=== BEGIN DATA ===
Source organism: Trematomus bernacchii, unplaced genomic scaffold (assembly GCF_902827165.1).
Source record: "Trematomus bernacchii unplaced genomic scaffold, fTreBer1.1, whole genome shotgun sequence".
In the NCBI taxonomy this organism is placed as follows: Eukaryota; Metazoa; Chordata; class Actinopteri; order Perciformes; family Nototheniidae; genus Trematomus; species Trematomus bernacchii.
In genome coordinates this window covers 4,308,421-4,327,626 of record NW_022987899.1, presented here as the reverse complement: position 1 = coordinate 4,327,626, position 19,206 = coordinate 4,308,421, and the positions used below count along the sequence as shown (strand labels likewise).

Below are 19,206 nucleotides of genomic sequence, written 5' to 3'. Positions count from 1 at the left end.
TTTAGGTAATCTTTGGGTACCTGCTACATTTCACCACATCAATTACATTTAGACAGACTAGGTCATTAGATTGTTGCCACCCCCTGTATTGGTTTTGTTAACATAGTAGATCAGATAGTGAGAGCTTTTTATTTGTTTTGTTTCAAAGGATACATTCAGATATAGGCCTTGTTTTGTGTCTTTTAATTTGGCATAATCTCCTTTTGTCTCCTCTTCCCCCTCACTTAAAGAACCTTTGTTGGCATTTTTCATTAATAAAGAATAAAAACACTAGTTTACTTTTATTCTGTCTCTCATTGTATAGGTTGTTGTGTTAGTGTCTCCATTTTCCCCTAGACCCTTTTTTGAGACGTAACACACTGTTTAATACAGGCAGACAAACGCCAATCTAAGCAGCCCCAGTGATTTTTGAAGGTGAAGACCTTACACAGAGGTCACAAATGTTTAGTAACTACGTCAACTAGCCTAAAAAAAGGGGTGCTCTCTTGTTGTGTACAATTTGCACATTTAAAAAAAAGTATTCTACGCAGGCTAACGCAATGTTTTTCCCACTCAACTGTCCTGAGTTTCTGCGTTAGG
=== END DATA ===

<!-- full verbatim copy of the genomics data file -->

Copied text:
Source organism: Trematomus bernacchii, unplaced genomic scaffold (assembly GCF_902827165.1).
Source record: "Trematomus bernacchii unplaced genomic scaffold, fTreBer1.1, whole genome shotgun sequence".
In the NCBI taxonomy this organism is placed as follows: Eukaryota; Metazoa; Chordata; class Actinopteri; order Perciformes; family Nototheniidae; genus Trematomus; species Trematomus bernacchii.
In genome coordinates this window covers 4,308,421-4,327,626 of record NW_022987899.1, presented here as the reverse complement: position 1 = coordinate 4,327,626, position 19,206 = coordinate 4,308,421, and the positions used below count along the sequence as shown (strand labels likewise).

Below are 19,206 nucleotides of genomic sequence, written 5' to 3'. Positions count from 1 at the left end.
TTTAGGTAATCTTTGGGTACCTGCTACATTTCACCACATCAATTACATTTAGACAGACTAGGTCATTAGATTGTTGCCACCCCCTGTATTGGTTTTGTTAACATAGTAGATCAGATAGTGAGAGCTTTTTATTTGTTTTGTTTCAAAGGATACATTCAGATATAGGCCTTGTTTTGTGTCTTTTAATTTGGCATAATCTCCTTTTGTCTCCTCTTCCCCCTCACTTAAAGAACCTTTGTTGGCATTTTTCATTAATAAAGAATAAAAACACTAGTTTACTTTTATTCTGTCTCTCATTGTATAGGTTGTTGTGTTAGTGTCTCCATTTTCCCCTAGACCCTTTTTTGAGACGTAACACACTGTTTAATACAGGCAGACAAACGCCAATCTAAGCAGCCCCAGTGATTTTTGAAGGTGAAGACCTTACACAGAGGTCACAAATGTTTAGTAACTACGTCAACTAGCCTAAAAAAAGGGGTGCTCTCTTGTTGTGTACAATTTGCACATTTAAAAAAAAGTATTCTACGCAGGCTAACGCAATGTTTTTCCCACTCAACTGTCCTGAGTTTCTGCGTTAGG